So, what do we do? What would Jesus do when faced with a complex political and ethical issue? He might pray; he might look at scripture. I suspect that he’d do both as he considered his actions. 

When he looked at scripture, he’d probably find any number of passages about God’s expectations regarding our response to this Hebrew word variously translated into English as alien, as immigrant, as sojourner, or sometimes traveler.

Contextually in the seventh or eighth century before Christ, when Deuteronomy was written, there are no Hiltons or Motel 6s. There were no McDonald’s or Denny’s. If you were traveling, you depended upon the hospitality of strangers. This serves a dual purpose. For the traveler, it meant a place to stay and food to eat. For the host it was a way to honor God.

To breech this obligation to care for others was to breech your very obligation to God. Writes UCC scholar Walter Brueggemann,

Deuteronomy has in purview a profoundly neighborly ethic that understands the formation and maintenance of a communal infrastructure as a primal mode of obedience to the God of covenant. (Abingdon OT Commentaries: Deuteronomy, loc. 122)

And, so, when Jesus looked at his scripture, he might’ve looked at Deuteronomy 10 in which the writer, speaking as if Moses, says,

Stop being so stubborn, 17 because the Lord your God is the God of all gods and Lord of all lords, the great, mighty, and awesome God who doesn’t play favorites and doesn’t take bribes. He enacts justice for orphans and widows, and he loves immigrants, giving them food and clothing. 19 That means you must also love immigrants because you were immigrants in Egypt. (Deuteronomy 10:16b-19 CEB)

Jesus’ Bible and our Bible is chockfull of widening the circle of love. Jesus himself widens the circle to include not only the Jewish people but Gentiles as well. Jesus himself spends much of his ministry at the margins of society, among those who are not fully included in society.

We are called to include all peoples within God’s circle because our God is an “awesome God who doesn’t play favorites! (Deut. 10: 18 CEB)

And, so, as followers of Jesus I ask you now, what does God ask of us?

When we view this crisis through the lens of the Greatest Commandment, what position do we take? How do we manifest loving God with all our heart, all our being, all our mind, and all our strength? How do we love our neighbor as ourselves?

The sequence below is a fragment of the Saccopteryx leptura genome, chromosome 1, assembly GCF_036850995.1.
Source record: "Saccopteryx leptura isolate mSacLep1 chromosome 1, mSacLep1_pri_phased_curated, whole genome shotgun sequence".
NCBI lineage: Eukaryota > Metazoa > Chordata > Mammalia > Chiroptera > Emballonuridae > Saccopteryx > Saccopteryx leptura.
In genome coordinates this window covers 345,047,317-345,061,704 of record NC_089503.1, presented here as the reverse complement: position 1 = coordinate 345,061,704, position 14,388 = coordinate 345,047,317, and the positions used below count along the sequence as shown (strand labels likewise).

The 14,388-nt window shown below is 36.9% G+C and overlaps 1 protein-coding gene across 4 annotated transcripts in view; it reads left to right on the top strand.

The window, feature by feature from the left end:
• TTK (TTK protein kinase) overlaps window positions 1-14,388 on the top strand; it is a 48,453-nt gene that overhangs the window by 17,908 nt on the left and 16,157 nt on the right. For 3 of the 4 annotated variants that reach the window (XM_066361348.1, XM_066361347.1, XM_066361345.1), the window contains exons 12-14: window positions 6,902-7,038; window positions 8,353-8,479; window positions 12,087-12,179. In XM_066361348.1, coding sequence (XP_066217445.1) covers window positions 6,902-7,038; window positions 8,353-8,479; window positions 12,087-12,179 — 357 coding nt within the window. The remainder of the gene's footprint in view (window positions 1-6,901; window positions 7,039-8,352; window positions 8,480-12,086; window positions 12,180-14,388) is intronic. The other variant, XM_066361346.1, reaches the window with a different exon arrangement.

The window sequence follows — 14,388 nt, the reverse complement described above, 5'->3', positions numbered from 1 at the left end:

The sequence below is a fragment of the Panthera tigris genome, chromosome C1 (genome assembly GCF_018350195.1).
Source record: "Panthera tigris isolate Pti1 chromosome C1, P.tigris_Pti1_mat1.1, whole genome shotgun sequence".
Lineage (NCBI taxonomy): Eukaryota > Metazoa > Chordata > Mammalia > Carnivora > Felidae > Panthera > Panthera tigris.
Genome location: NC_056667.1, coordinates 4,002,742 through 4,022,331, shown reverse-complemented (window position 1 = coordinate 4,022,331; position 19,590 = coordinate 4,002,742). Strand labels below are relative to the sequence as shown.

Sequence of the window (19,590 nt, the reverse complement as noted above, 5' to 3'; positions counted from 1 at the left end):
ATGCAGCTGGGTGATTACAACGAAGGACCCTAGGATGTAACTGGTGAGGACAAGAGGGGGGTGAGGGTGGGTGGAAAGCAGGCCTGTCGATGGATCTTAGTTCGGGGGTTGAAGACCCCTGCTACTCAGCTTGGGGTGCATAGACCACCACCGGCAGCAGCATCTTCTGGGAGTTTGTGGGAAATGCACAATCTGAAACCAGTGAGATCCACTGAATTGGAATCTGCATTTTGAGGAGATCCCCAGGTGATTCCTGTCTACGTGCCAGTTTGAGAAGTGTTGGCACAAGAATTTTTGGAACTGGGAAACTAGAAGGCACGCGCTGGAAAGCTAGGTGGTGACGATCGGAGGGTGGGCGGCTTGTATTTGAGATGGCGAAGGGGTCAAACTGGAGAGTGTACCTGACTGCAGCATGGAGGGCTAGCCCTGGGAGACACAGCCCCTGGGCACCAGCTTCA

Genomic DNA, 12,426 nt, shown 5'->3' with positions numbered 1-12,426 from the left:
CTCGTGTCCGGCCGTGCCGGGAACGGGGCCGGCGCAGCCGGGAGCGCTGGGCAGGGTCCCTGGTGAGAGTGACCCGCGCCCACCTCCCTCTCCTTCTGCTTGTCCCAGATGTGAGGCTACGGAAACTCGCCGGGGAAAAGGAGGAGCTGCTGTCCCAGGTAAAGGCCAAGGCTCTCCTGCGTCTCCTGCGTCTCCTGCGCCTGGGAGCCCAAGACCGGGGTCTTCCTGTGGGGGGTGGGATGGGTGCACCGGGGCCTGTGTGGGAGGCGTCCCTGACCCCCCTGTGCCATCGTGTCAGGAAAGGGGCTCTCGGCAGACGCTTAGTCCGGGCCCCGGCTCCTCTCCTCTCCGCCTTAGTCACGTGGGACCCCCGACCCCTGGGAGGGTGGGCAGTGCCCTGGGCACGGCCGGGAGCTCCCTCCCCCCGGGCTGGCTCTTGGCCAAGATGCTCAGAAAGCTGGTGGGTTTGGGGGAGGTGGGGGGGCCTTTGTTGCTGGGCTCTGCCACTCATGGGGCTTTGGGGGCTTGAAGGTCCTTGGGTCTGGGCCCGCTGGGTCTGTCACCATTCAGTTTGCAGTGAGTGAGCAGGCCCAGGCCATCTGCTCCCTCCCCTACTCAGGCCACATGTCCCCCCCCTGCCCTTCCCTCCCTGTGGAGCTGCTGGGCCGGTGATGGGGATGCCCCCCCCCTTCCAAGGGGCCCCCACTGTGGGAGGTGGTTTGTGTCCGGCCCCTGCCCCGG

What actions do we individually and collectively take? What would Jesus encourage us to say and do? How will we respond to the aliens among us?



Following this short sermon, preached at the Condon United Church of Christ on July 20, 2014, the congregation had a lengthy discussion regarding ways to respond to the current crisis of unaccompanied children at the United States’ southern border.

Weary of Literalism

I am weary of being accused of manipulating the biblical witness or being a tool of the Devil.

"Love One Another" by Tim Graves
“Love One Another”, Photo by Tim Graves

The implication of literalism when applied to those of us who study the Bible using historical-critical and literary methods is that we are at best naive and at worst lack integrity.

I do not have the answer. I am not sure that there is one right answer. Just as self-identified literalists, I begin my biblical reading as a human being with my own assumptions and biases.

My weariness lies in what feels like accusations of having biases by those who pretend they do not. Yes, as a human being I read the Bible through my own experiences of God. We all do.

I assume, and assume is the correct word, that it is ancient literature inspired by God. It is a collection of various writings by ancient people seeking to understand, explain, or express their experience of the Divine. This assumption is based on prayerful and rational reasons.

Others, those who self-describe as literalists, assume the writings in the Bible constitute the “literal, inerrant word of God.” Just as I make a decision about what the canon is before I ever turn a page, the “literalists” do the same. Both decisions are extra-biblical, meaning we decide what the Bible is based upon our personal and cultural experiences.

Just as I have well-thought out, prayerfully considered reasons for my approach, literalists have reasons for their approach. While I do not agree with their approach, I do not question their faithful desire to be true to God’s intentions. We are both seeking to be faithful to the One we describe as God.

But here is where my weariness of literalism’s proponents comes in. I grow weary of the accusation of bias when my interpretation of the Bible is different from their interpretation. The accusation that I have bias comes with an implicit (and sometimes explicit claim) that they approach the text without bias.

This is simply not true nor is it possible.

The arrogance of “rightness” and having the one right approach feels like judgement to me. It closes off discussion despite our need for one another. It makes it harder for all of us to hear and act upon the Divine persuasions to love our neighbors as ourselves. (See Mark 12:28-31.)  It separates us from one another and severs the body of Christ.

If that is not a sin, I don’t know what is.


Related Post

Characterizing the Truth, August 26, 2011

War on Christmas? Considering Our Motivation

Images like this button miss the loving message of Jesus.